While modern critics are more likely to find fault with the restrictive qualifications for political involvement, these ancients viewed democracy as being too inclusive. For them, the common people were not necessarily the right people to rule and were likely to make huge mistakes. The modern desire to look to Athens for lessons or encouragement for modern thought, government, or society must confront this strange paradox: And what is more, the actual history of Athens in the period of its democratic government is marked by numerous failures, mistakes, and misdeeds—most infamously, the execution of Socrates—that would seem to discredit the ubiquitous modern idea that democracy leads to good government.

For example, he points to errors regarding Sparta ; Athenians erroneously believed that Sparta's kings each had two votes in their ruling council and that there existed a Spartan battalion called Pitanate lochos. To Thucydides, this carelessness was due to common peoples' "preference for ready-made accounts". Instead of seeing it as a fair system under which everyone has equal rights, they regarded it as manifestly unjust. In Aristotle's works, this is categorized as the difference between 'arithmetic' and 'geometric' i.

Two examples demonstrate this: In BC, after years of defeats in the wake of the annihilation of their vast invasion force in Sicily, the Athenians at last won a naval victory at Arginusae over the Spartans. After the battle, a storm arose and the generals in command failed to collect survivors.

The Athenians tried and sentenced six of the eight generals to death. Technically, it was illegal, as the generals were tried and sentenced together, rather than one by one as Athenian law required. Socrates happened to be the citizen presiding over the assembly that day and refused to cooperate though to little effect and stood against the idea that it was outrageous for the people to be unable to do whatever they wanted.

In addition to this unlawful injustice, the demos later on regretted the decision and decided that they had been misled. Those charged with misleading the demos were put on trial, including the author of the motion to try the generals together.

His death gave Europe one of the first intellectual martyrs still recorded, but guaranteed the democracy an eternity of bad press at the hands of his disciple and enemy to democracy, Plato. From Socrates's arguments at his trial, Loren Samons writes, "It follows, of course, that any majority—including the majority of jurors—is unlikely to choose rightly.

Surely, some might continue, we may simply write off events such as Socrates' execution as examples of the Athenians' failure to realize fully the meaning and potential of their own democracy. Much of his writings were about his alternatives to democracy.

His The RepublicThe Statesmanand Laws contained many arguments against democratic rule and in favour of a much narrower form of government: For instance, the system of nomothesia was introduced. A new law might be proposed by any citizen. Any proposal to modify an existing law had to be accompanied by a proposed replacement law. The citizen making the proposal had to publish it [in] advance: The proposal would be considered by the Council, and would be placed on the agenda of the Assembly in the form of a motion.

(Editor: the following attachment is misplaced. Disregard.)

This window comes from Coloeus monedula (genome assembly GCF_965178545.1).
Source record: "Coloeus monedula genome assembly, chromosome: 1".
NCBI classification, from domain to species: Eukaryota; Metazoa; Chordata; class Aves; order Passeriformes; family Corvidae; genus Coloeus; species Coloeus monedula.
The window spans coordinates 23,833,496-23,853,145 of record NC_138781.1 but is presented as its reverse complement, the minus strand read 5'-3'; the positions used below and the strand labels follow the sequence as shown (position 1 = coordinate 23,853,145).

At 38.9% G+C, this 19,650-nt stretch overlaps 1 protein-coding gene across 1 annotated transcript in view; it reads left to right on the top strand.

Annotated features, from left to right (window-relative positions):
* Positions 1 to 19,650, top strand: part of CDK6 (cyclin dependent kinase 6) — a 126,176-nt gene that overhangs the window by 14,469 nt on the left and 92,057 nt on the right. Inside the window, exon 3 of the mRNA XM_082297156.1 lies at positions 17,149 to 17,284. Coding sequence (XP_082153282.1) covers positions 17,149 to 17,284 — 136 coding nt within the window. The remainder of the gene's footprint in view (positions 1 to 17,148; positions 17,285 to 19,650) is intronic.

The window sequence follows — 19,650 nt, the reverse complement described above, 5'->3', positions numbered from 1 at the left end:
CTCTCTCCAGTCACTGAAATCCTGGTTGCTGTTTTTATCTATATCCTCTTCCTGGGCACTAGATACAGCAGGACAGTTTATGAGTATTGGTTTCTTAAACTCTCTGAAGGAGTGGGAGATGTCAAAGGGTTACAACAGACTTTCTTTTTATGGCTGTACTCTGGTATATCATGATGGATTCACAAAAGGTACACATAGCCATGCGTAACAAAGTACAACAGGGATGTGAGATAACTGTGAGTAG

If the Assembly voted in favor of the proposed change, the proposal would be referred for further consideration by a group of citizens called nomothetai literally "establishers of the law".

That is to say, the mass meeting of all citizens lost some ground to gatherings of a thousand or so which were under oath, and with more time to focus on just one matter though never more than a day. One downside to this change was that the new democracy was less capable of responding quickly in times where quick, decisive action was needed. Another tack of criticism is to notice the disquieting links between democracy and a number of less than appealing features of Athenian life.

Although democracy predated Athenian imperialism by over thirty years, they are sometimes associated with each other. For much of the 5th century at least, democracy fed off an empire of subject states. Thucydides the son of Milesias not the historianan aristocrat, stood in opposition to these policies, for which he was ostracised in BC. At times the imperialist democracy acted with extreme brutality, as in the decision to execute the entire male population of Melos and sell off its women and children simply for refusing to become subjects of Athens.

The common people were numerically dominant in the navy, which they used to pursue their own interests in the form of work as rowers and in the hundreds of overseas administrative positions. Furthermore, they used the income from empire to fund payment for officeholding. This is the position set out by the anti-democratic pamphlet known whose anonymous author is often called the Old Oligarch.

This writer also called pseudo-Xenophon produced several comments critical of democracy, such as: Collectivizing political responsibility lends itself to both dishonest practices and scapegoating individuals when measures become unpopular. By being inclusive, opponents to the system become naturally included within the democratic framework, meaning democracy itself will generate few opponents, despite its flaws.